De-prioritising combat is an important trend in gaming

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De-prioritising combat is an important trend in gaming

Shooting people in the face is fun and all, but games can be so much more...

Change is in the air right now, with more innovative games finding the attention of mainstream media. In the last few years, the games I’ve been most excited about are those that break the combat-centric habits of the triple-A space; while there’s still room for games like those we’ve seen before, I’m excited to see more interest being given to games that are approaching challenge in new ways.

For anybody following my work in 2016, it comes as no surprise that I was obsessed with Stardew Valley. This game included some combat, but it was peripheral to the noble cause of growing fantastic crops. Games with such objectives are often depicted as a ‘casual’ alternative to ‘real’ games that involve swords (fantasy), lasers (sci-fi), or guns (war) as genre-specific synonyms. But Stardew Valley was acclaimed, played by all sorts of people, and demonstrated (at least for me) a shift in what audiences were willing to consider a valuable game experience.

On the back of this success, Chucklefish, the publishers of Stardew Valley, are working on Spellbound. While this game will have some peripheral combat (in a place called the ‘forest of elemental magic’), it seems to have a focus on characters, and their unique motivations and friendships. This, coupled with an adorable art style and a theme that appeals to my Harry Potter nostalgia, and you get a game that I can’t help but be excited about.

Spellbound is supposed to be more ‘lowkey’ than Harry Potter though, focusing on the day-to-day situations that characters find themselves in rather than on ridiculous battles between teenagers and Dark Lords. And I guess that’s what I’m looking for in more games: the lowkey. I know games are often designed to be an escape from the day-to-days of reality, but sometimes I’d like that escape to be less “you’re an all-powerful fighter” and more ‘you have a pretty small to-do list today, and you can get through it before sundown’.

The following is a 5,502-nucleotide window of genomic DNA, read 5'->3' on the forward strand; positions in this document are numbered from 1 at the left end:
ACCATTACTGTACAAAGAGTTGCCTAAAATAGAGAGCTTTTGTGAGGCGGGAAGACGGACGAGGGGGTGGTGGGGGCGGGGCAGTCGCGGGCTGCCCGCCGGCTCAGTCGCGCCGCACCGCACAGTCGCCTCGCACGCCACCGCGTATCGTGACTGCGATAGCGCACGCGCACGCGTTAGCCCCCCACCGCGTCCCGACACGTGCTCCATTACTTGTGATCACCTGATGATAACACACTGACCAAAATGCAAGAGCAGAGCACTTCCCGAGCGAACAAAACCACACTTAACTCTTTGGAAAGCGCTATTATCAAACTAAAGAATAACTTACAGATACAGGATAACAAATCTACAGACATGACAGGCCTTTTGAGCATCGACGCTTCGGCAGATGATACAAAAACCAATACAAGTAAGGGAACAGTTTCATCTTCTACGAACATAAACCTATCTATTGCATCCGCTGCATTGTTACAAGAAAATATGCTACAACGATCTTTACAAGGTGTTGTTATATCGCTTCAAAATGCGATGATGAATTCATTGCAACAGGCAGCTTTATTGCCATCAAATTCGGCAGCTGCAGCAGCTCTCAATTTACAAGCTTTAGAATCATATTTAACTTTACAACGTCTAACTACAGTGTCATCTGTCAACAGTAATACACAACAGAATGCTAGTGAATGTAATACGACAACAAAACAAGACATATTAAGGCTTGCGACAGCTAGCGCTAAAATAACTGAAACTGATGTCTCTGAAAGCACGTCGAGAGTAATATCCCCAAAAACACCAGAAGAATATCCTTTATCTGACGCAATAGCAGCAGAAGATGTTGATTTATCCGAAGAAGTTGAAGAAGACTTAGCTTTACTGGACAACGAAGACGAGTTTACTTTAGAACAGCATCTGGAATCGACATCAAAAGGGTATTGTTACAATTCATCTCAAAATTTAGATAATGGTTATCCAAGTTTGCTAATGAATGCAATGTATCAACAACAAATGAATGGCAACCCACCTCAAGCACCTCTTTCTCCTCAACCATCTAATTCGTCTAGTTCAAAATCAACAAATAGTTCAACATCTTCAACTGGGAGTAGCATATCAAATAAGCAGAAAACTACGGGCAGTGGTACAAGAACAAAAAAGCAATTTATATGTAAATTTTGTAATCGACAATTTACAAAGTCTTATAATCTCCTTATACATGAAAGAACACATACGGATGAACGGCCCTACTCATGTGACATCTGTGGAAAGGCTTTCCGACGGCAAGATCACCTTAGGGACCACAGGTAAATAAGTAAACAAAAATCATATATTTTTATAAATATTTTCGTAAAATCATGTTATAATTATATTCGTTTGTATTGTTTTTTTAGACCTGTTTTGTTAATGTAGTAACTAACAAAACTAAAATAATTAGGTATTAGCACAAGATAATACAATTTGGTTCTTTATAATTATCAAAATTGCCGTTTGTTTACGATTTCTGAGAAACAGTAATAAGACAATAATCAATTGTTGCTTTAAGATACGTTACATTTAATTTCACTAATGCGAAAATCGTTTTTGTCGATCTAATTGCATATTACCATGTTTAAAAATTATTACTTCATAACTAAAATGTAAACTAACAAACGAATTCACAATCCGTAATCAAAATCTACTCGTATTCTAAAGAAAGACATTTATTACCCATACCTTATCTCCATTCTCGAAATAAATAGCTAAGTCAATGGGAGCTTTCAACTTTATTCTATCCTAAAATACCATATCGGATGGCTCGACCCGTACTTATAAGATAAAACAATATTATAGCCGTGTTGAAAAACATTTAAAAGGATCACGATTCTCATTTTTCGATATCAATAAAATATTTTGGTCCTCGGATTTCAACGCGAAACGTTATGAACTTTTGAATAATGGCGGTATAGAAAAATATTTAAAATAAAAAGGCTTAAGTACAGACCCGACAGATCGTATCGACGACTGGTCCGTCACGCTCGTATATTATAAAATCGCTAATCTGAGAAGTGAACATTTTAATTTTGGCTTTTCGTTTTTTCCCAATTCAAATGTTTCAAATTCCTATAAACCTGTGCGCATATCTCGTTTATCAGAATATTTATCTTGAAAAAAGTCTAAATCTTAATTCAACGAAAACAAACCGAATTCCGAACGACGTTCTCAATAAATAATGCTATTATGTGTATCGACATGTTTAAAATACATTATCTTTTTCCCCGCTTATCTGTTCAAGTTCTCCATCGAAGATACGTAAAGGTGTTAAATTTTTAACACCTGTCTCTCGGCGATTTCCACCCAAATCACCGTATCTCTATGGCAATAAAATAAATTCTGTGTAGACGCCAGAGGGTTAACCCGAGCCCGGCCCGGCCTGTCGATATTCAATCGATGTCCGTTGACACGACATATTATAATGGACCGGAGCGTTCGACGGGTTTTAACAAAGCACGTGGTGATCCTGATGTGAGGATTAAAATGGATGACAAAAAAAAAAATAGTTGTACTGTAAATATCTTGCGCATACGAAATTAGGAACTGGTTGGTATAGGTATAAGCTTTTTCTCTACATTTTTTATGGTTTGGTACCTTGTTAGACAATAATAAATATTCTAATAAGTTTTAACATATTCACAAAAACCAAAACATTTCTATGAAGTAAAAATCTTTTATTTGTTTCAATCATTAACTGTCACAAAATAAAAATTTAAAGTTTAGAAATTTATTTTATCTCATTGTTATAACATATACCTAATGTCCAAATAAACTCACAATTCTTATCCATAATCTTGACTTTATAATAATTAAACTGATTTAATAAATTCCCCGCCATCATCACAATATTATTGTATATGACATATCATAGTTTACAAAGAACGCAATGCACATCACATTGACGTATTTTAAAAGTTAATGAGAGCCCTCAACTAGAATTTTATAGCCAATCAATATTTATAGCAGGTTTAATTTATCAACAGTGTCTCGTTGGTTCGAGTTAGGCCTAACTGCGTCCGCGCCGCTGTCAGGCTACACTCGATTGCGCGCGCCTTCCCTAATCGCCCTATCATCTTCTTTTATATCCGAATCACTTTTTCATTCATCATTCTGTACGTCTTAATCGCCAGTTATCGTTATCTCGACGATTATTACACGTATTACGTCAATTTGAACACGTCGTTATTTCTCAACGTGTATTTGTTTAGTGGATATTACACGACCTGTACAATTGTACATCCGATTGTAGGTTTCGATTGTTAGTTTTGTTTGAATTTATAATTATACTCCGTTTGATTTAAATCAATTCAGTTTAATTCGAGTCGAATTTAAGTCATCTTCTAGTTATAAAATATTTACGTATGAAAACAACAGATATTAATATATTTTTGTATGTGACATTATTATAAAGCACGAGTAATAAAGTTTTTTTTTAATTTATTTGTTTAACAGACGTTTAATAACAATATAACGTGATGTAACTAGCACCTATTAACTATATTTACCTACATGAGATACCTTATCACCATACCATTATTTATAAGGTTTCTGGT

Another game that’s caught my attention is Ooblets. After watching its development online for a couple of years, I’m excited to see that it should be released for our enjoyment later in 2018. For those unaware, Ooblets is a game said to be about ‘farming, creatures, and adventure’. It seems the game will have a Pokemon-esque combat system, where you can challenge wild ooblets or other ooblet trainers, but the game’s emphasis is on exploration and customisation.

And honestly, it’s adorable. Don’t you want to grow cute mushroom creatures in your garden, and then explore a colourful world while they waddle around after your sweater-wrapped avatar? I know I do.

In a similar category is Mineko’s Night Market, a game also coming out in 2018, which is inspired by Animal Crossing but ‘with a stronger emphasis on story, crafting, and exploration’. The promotional materials of this merchant simulation game show yet another fantastic, adorable art style, and also lots of cats. Yes, please.

Spellbound, Ooblets, and Mineko’s Night Market - as well as Stardew Valley - have not completely removed combat mechanics from their arsenals, but they have worked to ensure combat is not their primary objective. This approach to game-making allows those who enjoy the competition of combat-based conflict to still enjoy these games, while also allowing those who prefer to socialise, customise, and explore to feel that they are not second best.

This is happening after games like Yonder: The Cloud Catcher Chronicles have been successful with completely combat-free systems. In Yonder, the only situation that may require you to harm another creature is a quest that asks you to collect pelts by trapping animals, and this can be avoided by either ignoring the quest or by keeping animals who produce pelts on your farm.

Previously, titles like Harvest Moon and Animal Crossing were some of the only examples of RPGs deprioritising combat - and were marketed towards children. But we are starting to see more variety in the games that adults are accessing, and this is diversifying the games being released in exciting new ways.

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